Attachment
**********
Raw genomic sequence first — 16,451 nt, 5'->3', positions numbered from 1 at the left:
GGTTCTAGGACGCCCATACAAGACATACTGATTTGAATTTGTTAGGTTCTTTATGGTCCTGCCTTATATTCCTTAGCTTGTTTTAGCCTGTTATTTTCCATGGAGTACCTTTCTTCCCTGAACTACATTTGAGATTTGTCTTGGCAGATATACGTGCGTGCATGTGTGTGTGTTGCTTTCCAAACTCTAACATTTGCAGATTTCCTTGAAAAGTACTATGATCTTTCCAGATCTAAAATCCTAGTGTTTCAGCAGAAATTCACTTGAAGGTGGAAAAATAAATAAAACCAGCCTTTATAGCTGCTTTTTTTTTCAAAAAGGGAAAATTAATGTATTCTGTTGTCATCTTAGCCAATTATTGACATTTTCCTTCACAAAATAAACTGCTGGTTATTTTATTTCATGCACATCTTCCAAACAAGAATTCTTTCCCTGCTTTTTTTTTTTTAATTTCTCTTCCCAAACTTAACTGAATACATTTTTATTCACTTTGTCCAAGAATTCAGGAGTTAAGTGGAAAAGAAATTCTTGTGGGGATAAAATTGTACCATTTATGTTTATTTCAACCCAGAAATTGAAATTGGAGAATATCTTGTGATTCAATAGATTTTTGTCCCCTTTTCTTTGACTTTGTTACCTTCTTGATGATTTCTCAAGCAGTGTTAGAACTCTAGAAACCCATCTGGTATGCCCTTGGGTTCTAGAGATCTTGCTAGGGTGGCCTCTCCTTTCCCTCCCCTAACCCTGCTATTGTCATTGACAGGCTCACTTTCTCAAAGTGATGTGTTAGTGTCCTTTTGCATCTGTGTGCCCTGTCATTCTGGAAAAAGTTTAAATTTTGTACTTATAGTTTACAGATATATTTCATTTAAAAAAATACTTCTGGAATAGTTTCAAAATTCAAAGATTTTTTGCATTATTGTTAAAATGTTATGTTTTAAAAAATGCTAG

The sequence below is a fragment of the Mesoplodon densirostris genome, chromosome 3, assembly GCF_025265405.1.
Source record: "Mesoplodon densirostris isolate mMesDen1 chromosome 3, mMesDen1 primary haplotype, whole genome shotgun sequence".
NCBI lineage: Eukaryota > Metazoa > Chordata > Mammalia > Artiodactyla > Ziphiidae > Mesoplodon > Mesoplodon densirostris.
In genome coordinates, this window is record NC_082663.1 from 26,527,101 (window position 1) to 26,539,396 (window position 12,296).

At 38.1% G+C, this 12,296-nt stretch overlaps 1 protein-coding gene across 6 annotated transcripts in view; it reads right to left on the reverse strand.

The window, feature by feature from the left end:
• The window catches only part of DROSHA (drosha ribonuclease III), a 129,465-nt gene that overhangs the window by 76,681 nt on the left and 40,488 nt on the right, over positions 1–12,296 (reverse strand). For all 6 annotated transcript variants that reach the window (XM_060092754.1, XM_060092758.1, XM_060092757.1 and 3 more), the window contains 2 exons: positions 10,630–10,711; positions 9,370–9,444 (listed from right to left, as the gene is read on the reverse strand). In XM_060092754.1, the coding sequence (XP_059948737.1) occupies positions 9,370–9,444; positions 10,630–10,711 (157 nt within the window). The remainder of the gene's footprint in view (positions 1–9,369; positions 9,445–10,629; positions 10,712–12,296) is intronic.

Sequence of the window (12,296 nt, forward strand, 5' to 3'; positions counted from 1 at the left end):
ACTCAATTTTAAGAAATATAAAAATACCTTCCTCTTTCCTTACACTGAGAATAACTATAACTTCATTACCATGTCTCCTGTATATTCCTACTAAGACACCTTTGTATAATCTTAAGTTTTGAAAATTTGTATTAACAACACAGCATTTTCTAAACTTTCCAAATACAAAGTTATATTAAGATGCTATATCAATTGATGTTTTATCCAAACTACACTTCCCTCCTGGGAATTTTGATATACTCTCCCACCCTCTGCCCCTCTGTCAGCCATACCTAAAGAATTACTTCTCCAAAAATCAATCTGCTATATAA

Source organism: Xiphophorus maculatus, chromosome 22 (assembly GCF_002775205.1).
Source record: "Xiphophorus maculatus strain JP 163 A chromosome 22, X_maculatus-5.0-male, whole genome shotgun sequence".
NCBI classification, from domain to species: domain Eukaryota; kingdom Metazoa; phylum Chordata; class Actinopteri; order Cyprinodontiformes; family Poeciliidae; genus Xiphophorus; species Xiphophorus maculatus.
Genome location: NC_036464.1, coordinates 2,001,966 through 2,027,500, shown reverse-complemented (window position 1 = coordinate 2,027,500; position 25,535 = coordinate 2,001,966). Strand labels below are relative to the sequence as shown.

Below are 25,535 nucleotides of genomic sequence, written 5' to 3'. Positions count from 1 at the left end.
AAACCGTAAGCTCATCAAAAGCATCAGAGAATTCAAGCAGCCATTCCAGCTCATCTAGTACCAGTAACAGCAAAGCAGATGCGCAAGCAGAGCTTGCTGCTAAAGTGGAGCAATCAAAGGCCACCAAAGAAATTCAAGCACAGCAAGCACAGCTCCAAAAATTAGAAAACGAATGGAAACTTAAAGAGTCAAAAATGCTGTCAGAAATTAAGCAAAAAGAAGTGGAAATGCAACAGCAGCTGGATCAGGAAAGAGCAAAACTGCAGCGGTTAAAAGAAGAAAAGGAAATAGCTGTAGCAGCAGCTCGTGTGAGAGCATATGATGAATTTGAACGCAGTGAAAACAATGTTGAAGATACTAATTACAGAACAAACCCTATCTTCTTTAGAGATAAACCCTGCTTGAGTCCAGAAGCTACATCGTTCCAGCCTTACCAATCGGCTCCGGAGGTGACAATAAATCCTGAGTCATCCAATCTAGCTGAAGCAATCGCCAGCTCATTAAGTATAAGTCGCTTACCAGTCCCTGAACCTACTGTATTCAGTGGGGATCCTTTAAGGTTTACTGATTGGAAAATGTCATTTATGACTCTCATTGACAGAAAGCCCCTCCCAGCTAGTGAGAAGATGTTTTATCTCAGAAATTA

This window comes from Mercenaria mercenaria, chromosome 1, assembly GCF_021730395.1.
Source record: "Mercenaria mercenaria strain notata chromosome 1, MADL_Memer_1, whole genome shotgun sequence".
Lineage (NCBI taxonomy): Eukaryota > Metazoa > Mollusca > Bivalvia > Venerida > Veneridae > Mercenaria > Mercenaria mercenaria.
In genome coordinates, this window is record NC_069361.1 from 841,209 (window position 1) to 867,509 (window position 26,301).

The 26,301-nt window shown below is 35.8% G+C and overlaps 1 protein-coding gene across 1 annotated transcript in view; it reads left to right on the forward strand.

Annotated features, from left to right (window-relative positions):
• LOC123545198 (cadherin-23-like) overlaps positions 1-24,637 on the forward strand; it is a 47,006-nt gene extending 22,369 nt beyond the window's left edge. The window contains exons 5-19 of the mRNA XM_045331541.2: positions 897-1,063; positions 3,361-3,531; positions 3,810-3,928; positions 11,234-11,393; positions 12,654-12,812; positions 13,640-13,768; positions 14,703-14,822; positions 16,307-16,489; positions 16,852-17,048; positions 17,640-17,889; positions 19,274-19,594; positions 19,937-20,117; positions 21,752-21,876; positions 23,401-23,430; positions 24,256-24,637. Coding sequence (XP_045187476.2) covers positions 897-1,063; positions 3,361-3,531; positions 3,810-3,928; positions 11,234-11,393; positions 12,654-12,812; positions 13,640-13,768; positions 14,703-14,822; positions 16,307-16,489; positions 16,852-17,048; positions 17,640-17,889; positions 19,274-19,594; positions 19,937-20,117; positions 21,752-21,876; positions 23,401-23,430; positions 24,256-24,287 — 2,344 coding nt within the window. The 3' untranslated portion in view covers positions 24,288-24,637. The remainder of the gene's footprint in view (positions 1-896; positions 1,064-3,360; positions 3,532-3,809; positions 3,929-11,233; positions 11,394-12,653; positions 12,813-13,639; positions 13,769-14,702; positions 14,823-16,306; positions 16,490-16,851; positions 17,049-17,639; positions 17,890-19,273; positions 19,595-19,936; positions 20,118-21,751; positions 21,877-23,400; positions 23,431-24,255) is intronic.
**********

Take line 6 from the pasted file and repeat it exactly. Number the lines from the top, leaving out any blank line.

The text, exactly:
In genome coordinates, this window is record NC_082663.1 from 26,527,101 (window position 1) to 26,539,396 (window position 12,296).